201017 Regional excess medication disposal program focused on seniors

Tuesday, November 10, 2009: 2:55 PM

Dianne Benjamin, EdD , Fund Development and Evaluation, Area Resources for Community and Human Services (ARCHS), St. Louis, MO
U.S. EPA recognizes that there is a need to research pharmaceuticals as environmental pollutants. Numerous studies have found prescription and over-the-counter medication in stream samples across 30 states. Today the public has two options for the disposal of these unwanted medications: landfills via trash or sewage systems via toilet or drain. A secondary problem of these medications is the rise in accidental poisonings among youth and seniors. Through an EPA grant a take back demonstration project was created using a local supermarket chain, students from the St. Louis College of Pharmacy, CINTAS Inc., and four senior services agencies that serve the St. Louis bi-state region. To collect data, a team of over 300 student and community volunteers were trained to identify and record data on all medications presented at the 20 collection sites as well as to conduct interviews and surveys of participants and non-participants. Limited demographic data was collected to prevent identification of the participants. However, all data on drugs presented such as quantity, dosage, type, and reason for their disposal was collected. Due to state and federal restrictions only non-controlled substances were accepted from participants. During the year-long collection process, over 1,600 participants turned in medications or completed the survey, which was lower than expected. However, the one million doses collected exceeded expectations. Data collected is currently under analysis. Preliminary findings indicate that 44% of the participants frequently flushed their medications as a means of disposal. There are implications for further research, modifications in practices, and policy changes.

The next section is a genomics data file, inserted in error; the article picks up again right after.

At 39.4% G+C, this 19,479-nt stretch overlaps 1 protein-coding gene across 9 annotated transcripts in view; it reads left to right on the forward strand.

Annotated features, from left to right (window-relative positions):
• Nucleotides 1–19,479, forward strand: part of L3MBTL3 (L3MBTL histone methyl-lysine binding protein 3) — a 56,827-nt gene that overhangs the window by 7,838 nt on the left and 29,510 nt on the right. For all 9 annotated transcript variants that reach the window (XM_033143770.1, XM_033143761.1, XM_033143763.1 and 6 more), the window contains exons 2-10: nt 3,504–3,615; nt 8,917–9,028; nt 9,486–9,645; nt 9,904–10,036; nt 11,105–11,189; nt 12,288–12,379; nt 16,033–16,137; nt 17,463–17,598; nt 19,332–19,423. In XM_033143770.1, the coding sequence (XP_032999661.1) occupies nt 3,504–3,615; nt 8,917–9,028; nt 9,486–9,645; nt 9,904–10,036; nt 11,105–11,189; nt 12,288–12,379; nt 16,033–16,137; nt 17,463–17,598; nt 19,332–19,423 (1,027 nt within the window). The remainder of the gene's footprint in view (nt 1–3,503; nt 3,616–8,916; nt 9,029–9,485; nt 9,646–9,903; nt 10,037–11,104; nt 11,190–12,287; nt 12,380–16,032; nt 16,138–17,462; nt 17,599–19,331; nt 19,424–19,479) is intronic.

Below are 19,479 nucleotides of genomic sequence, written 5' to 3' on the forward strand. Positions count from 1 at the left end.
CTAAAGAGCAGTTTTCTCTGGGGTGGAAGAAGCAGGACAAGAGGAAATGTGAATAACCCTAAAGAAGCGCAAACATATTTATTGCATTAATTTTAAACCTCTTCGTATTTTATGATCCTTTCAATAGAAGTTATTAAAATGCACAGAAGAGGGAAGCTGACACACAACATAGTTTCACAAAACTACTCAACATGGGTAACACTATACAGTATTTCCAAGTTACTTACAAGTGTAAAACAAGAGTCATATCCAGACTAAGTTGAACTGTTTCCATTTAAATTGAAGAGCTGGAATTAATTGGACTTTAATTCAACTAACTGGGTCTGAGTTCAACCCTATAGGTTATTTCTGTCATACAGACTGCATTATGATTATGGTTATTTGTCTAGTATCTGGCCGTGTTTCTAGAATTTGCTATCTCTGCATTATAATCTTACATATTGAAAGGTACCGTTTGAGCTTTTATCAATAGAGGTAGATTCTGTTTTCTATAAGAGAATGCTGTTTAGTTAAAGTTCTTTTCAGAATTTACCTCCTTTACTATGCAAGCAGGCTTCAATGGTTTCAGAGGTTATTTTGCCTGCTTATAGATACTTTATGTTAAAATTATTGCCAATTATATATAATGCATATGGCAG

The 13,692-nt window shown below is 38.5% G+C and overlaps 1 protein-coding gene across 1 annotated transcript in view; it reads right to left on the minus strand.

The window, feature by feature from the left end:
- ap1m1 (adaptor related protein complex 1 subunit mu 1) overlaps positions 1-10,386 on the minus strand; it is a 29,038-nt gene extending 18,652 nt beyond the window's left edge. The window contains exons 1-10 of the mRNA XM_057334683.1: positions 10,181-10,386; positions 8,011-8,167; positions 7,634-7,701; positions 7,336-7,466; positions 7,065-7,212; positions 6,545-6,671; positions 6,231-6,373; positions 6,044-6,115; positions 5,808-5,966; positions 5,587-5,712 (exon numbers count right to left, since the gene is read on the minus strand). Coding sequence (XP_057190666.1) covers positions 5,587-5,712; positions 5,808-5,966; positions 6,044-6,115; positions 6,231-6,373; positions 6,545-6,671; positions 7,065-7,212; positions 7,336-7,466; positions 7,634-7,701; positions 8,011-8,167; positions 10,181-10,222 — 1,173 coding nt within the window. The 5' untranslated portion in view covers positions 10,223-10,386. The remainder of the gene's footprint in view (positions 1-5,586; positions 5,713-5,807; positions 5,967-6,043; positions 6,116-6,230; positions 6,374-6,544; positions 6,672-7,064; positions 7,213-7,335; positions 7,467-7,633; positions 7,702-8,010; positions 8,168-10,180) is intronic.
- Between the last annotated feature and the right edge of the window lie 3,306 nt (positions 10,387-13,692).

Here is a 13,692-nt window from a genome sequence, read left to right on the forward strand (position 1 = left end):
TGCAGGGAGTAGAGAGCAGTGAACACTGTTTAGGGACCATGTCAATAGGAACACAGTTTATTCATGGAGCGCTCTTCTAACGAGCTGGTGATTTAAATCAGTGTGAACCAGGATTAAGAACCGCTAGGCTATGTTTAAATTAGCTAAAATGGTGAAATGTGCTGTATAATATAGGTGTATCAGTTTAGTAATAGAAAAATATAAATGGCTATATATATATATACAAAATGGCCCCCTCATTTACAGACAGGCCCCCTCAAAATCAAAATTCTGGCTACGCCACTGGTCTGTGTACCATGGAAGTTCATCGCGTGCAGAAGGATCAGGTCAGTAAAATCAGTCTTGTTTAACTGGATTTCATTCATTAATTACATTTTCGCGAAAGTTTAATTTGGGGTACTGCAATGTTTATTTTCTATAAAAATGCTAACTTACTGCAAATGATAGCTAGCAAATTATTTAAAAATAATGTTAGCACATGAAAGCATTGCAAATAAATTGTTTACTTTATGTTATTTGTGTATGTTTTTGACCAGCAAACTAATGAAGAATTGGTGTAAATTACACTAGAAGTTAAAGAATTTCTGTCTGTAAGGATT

Learning Objectives:
Design a efficient regional model that removes and disposes of unwanted medications. Analyze research data collected during a bi-state medicine collection program focused on seniors.

Keywords: Aging, Environmental Health

Presenting author's disclosure statement:

Qualified on the content I am responsible for because: Over 35 years of experience in educational settings at all levels, including triple certification as an environmental educator. Assisted in developing research concept for this regional medication collection project in response to a U.S. EPA national grant, which was one of only two projects funded under the grant's RFP. Assisted in coordination of the project and research practices. Lead grant writer for the application. One of 10 EPA grants awarded and managed by ARCHS.
Any relevant financial relationships? No

I agree to comply with the American Public Health Association Conflict of Interest and Commercial Support Guidelines, and to disclose to the participants any off-label or experimental uses of a commercial product or service discussed in my presentation.